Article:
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Young Baez's hitting maturation on display

Sticking with approach, infielder delivers opposite-field, go-ahead two-run double
Special to MLB.com

MIAMI -- Going with the pitch seems like the most basic of strategies, but for a young player still learning his craft at the highest level, it's not as easy as it appears.

But Javier Baez continues to work that key approach, and it paid off Saturday. The infielder sparked an 11-hit Cubs attack with a pair of run-scoring hits in a 5-3 win over Miami at Marlins Park.

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MIAMI -- Going with the pitch seems like the most basic of strategies, but for a young player still learning his craft at the highest level, it's not as easy as it appears.

But Javier Baez continues to work that key approach, and it paid off Saturday. The infielder sparked an 11-hit Cubs attack with a pair of run-scoring hits in a 5-3 win over Miami at Marlins Park.

View Full Game Coverage

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Video: CHC@MIA: Baez discusses his approach at the plate

Baez upped his hitting streak to six games (10-for-23) with his 15th multi-hit game of the year. He singled in a run during a two-run fourth inning that erased a 3-1 deficit, then broke a 3-3 tie with a two-run double to the opposite field in the sixth, slapping a line drive over the head of Marlins right fielder Giancarlo Stanton.

And that opposite-field power is what had manager Joe Maddon excited about the at-bat and the win.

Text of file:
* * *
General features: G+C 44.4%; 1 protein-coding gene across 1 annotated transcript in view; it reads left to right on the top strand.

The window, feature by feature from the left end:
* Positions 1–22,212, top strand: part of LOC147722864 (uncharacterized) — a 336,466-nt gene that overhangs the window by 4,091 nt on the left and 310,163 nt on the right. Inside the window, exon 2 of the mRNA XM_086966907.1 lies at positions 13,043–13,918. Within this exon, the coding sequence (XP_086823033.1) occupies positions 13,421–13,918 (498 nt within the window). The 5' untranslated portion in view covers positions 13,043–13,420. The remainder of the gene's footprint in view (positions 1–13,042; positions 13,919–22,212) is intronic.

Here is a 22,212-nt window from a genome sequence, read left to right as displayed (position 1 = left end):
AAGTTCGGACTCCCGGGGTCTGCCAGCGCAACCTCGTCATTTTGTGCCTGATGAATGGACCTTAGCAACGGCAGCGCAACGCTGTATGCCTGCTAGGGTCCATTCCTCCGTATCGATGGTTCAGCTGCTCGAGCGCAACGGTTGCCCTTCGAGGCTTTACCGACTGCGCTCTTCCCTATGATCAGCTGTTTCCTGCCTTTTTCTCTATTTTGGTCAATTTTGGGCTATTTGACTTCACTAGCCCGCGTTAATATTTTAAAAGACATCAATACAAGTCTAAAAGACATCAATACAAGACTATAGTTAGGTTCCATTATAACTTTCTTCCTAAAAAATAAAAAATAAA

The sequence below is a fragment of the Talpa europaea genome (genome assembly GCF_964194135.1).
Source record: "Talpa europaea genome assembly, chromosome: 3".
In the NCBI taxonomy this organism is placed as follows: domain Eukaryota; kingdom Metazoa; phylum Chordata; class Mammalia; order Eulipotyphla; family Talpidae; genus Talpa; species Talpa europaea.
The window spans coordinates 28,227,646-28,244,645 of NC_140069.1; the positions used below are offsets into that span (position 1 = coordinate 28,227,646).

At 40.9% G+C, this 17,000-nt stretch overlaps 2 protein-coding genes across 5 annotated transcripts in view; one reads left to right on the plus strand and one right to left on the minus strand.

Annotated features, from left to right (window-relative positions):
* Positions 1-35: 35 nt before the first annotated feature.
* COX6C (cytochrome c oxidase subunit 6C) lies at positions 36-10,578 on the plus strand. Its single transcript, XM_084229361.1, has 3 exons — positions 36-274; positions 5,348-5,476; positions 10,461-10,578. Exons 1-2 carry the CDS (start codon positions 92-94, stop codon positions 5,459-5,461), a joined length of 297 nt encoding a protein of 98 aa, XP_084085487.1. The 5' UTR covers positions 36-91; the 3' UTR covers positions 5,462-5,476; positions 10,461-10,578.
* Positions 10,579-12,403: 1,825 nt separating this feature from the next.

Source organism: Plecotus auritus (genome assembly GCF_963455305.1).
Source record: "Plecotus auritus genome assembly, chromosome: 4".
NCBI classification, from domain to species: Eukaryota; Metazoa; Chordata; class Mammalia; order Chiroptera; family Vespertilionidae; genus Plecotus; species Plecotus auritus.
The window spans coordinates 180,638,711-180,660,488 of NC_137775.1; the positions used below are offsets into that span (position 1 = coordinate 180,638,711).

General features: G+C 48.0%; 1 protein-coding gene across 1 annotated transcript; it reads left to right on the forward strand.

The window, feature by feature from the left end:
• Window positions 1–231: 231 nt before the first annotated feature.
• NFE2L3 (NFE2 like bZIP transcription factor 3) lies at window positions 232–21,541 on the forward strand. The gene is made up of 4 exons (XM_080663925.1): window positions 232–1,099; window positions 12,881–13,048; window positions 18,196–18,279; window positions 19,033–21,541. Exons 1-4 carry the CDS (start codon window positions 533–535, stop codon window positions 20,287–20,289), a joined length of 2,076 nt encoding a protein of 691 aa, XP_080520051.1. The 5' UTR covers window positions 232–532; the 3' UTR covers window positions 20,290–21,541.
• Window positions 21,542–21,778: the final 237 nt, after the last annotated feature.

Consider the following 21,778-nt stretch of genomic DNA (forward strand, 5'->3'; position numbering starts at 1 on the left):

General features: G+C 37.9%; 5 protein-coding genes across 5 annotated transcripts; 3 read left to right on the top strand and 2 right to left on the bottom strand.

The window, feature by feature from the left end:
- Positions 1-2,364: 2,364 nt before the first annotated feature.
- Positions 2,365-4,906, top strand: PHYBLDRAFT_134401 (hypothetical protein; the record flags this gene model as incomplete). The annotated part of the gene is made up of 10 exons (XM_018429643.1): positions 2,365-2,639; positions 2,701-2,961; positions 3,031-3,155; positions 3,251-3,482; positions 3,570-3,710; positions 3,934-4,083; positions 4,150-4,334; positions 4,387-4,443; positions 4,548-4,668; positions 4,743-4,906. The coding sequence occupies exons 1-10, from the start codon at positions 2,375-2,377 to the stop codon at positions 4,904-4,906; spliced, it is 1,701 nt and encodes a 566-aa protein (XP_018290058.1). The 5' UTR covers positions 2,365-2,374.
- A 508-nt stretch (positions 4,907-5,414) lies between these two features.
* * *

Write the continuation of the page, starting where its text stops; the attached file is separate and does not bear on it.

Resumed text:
"The RBIs to the opposite field, that was awesome to see," Maddon said. "Just trying to get these guys to understand that there's more than one side to a baseball field. As we do that, we'll hit better in situations. That's the key to being able to drive in runs. I thought we did a nice job."

Baez drove in three runs for the third time this season, and he drove in the game-winning run for the second time.

Video: CHC@MIA: Baez strokes an RBI single to left

"He can keep the big swing, that doesn't bother me at all," Maddon said. "It's about what he's trying to do with the big swing. He's got as much power [the opposite] side as he's got on his pull side.

"As he learns to do this better, he's going to hit more home runs to the right-center-field side, because there's more of that available to him from what the pitchers try to do to him. That's a maturation process. That doesn't happen overnight. And you have to be patient."

Baez said he continues to work on just that, but as Maddon pointed out, it's a process.

"Trying to get my timing down, seeing the ball at the same time," Baez said. "I've been making my adjustments. My work and routine have been helping me. I've been seeing the ball really good."

He added that simply not trying too hard is helping in his development as a hitter.

"I think my power is to right-center; I know it," Baez said. "Sometimes I get out of my plan and just try to pull the ball. Once I get in that lane, I'll hopefully stay there."

Glenn Sattell is a contributor to MLB.com based in Miami who covered the Cubs on Saturday.

Chicago Cubs, Javier Baez